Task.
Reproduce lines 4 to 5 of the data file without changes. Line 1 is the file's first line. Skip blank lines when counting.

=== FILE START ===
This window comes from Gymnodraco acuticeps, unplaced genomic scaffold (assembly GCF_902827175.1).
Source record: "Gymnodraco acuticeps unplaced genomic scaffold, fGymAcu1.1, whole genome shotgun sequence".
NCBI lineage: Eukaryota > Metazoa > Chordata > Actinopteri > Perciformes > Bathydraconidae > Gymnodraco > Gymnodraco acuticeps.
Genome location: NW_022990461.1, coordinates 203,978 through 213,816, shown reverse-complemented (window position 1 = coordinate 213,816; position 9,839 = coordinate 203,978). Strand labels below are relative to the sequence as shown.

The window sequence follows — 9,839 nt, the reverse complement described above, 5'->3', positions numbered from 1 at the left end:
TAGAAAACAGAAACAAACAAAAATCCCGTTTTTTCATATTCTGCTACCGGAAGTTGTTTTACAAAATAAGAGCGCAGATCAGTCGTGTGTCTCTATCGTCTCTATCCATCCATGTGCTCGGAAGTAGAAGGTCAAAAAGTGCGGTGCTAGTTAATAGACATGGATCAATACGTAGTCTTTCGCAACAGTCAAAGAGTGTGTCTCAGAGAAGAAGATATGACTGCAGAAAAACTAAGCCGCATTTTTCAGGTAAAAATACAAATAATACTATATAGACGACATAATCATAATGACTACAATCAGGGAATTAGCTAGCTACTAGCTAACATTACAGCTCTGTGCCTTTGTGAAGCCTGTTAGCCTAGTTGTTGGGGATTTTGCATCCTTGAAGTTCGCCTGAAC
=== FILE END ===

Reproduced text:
Genome location: NW_022990461.1, coordinates 203,978 through 213,816, shown reverse-complemented (window position 1 = coordinate 213,816; position 9,839 = coordinate 203,978). Strand labels below are relative to the sequence as shown.

The window sequence follows — 9,839 nt, the reverse complement described above, 5'->3', positions numbered from 1 at the left end: